Purpose, creative rage and heightened acceptance of the feminine will heal environment, enterprises, ourselves
Unlocking individual and collective potential is paramount, particularly under the pall of the pandemic and increasing environmental concerns. “Our task is to align our being with our doing,” according to a social entrepreneur speaking during the last day of the WIN (Women’s International Networking) online conference, hosted by the organization's founder, Kristen Engvig.
Self-worth and needs-based solutions
A year of personal loss and difficulty catalyzed the discovery of self-worth for John Niland, author of Self-Worth Safari and founder of the Self-Worth Academy. “I reached the limits of my own self-esteem and became aware that I was living by accepted measures of success,” he admitted. “As a professional coach promoting confirmation, I felt like a fraud.” Relief came in understanding that it is imperative to abandon assessments altogether rather than creating new ones, and to live authentically, as “an unconditional friend to oneself.”
Vanina Farber, elea Professor of Social Innovation, also addressed self-realization and spoke of how to transform challenges into change. Citing examples of successful female social entrepreneurs, she illustrated how women can create sustainable business solutions to benefit their own needs and those of others. “Purpose comes from who you are – but it also requires mobilizing others,” she explained.
Farber’s practical advice is to identify a given need or problem, define purpose, build a community and develop solutions out of “creative rage” from a mindset of privilege instead of merit. She encouraged introspection on how to serve society and the environment and what assets can be used to collaborate on creative solutions. “Find a need and what motivates you,” she urged.
Award-winning author David Leser appealed for greater balance between the masculine and feminine. Violence against women formed the basis of his 2019 book Women, Men & The Whole Damn Thing. Leser sees such violence as the “other great pandemic”, born of patriarchal dominance that historically spoke for women and told men to deny their emotions. Leser said this violence extends to the environment, creating a “great scar across the Earth”.
“What men have done to women, we have done to our planet, by fracking, excavating, plundering,” he recounted. This is due to the lack of reciprocity with the Earth that he says can only be regained through masculine-feminine reconciliation and acceptance, and which will also heal what he calls “the wound of the world.”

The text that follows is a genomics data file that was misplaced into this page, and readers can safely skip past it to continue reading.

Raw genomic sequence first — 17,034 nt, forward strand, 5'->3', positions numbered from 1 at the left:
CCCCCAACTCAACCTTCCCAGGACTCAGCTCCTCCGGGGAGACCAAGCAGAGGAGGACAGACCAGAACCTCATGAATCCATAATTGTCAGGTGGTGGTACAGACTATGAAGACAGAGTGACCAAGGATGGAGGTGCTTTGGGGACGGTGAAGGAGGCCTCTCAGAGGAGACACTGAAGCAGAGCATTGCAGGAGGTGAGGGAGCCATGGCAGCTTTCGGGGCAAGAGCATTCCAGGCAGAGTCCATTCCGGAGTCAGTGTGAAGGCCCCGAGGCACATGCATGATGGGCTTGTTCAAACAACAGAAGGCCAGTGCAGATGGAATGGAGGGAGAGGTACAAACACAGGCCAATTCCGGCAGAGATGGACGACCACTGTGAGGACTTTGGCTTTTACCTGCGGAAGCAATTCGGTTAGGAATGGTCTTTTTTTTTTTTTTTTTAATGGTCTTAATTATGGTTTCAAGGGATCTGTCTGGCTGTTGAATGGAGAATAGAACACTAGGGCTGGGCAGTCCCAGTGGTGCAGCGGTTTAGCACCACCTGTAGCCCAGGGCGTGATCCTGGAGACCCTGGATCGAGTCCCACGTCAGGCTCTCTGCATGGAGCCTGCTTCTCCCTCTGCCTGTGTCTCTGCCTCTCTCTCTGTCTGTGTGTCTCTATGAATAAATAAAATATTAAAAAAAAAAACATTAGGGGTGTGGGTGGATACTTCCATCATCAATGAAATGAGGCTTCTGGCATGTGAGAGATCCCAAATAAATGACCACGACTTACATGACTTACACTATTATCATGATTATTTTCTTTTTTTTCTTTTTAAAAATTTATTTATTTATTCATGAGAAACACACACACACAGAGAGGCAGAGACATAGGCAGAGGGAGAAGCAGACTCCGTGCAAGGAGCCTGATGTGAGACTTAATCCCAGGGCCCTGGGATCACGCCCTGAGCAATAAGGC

Pioneering and revealing new beginnings in finance and beyond
Lawrence Ford, CEO of Conscious Capital and founder of Future Capital, shared his vision for a new movement in financial services that aligns investments with values and uses capital to change the rules. “You’re here for a reason; you can do good and do well,” suggested the so-called Shaman of Wall Street. “Our task is to align our being with our doing; it’s not about being perfect but about being conscious of where you invest, spend and earn.” He advised “waking up and becoming present”, especially in the attention economy, where mental bandwidth is being hijacked as an asset.
Activist, artist and international speaker Pat McCabe, also known by her Diné (Navajo) name Woman Stands Shining, imparted true indigenous wisdom upon the audience, which she referred to as “Women’s Nation.” In these foretold times of sweeping transformation, we hold a deep key to our current crisis of relationship to ourselves, each other, our communities and the Earth. As long as the dividend we seek is money, we will maintain those ruptures, McCabe predicts. She strongly suggests building lifeboats of coherence, connection, collaboration, and nurturing to navigate what’s coming, adding that “if we could create an unshakeable sisterhood, this planet would heal.”
Clare Dubois, environmental activist, social entrepreneur and founder of Tree Sisters, also challenged participants to become restorers of the relationships to ourselves, each other and the natural world. “We’re not just burning out the planet,” she warned. “Allow a dismantling of what we are not, so that we can be naturally informed.” She called on attendees to activate the “intelligence encoded in all of us and focus on what calls forth the highest expression of ourselves.”
WIN (Women’s International Networking) is the brainchild of Kristin Engvig, who has spent the past 23 years working on a paradigm that inspires change for women.